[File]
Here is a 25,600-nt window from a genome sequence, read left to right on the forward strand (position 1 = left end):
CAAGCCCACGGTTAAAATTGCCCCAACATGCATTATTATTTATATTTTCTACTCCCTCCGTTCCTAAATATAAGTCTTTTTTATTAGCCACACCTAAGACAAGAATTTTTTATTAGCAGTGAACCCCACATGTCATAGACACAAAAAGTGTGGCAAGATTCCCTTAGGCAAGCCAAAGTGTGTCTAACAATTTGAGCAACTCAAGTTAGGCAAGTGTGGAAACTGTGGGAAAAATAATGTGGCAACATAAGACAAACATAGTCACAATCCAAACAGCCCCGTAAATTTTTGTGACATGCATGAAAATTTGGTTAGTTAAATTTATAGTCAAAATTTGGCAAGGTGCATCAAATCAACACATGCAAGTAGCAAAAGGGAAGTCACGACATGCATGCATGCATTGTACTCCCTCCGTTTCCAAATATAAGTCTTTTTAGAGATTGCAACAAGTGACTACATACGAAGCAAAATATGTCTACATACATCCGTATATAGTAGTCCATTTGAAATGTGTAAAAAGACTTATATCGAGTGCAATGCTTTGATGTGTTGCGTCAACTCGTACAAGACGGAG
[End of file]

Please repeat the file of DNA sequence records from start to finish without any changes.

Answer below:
Here is a 25,600-nt window from a genome sequence, read left to right on the forward strand (position 1 = left end):
CAAGCCCACGGTTAAAATTGCCCCAACATGCATTATTATTTATATTTTCTACTCCCTCCGTTCCTAAATATAAGTCTTTTTTATTAGCCACACCTAAGACAAGAATTTTTTATTAGCAGTGAACCCCACATGTCATAGACACAAAAAGTGTGGCAAGATTCCCTTAGGCAAGCCAAAGTGTGTCTAACAATTTGAGCAACTCAAGTTAGGCAAGTGTGGAAACTGTGGGAAAAATAATGTGGCAACATAAGACAAACATAGTCACAATCCAAACAGCCCCGTAAATTTTTGTGACATGCATGAAAATTTGGTTAGTTAAATTTATAGTCAAAATTTGGCAAGGTGCATCAAATCAACACATGCAAGTAGCAAAAGGGAAGTCACGACATGCATGCATGCATTGTACTCCCTCCGTTTCCAAATATAAGTCTTTTTAGAGATTGCAACAAGTGACTACATACGAAGCAAAATATGTCTACATACATCCGTATATAGTAGTCCATTTGAAATGTGTAAAAAGACTTATATCGAGTGCAATGCTTTGATGTGTTGCGTCAACTCGTACAAGACGGAG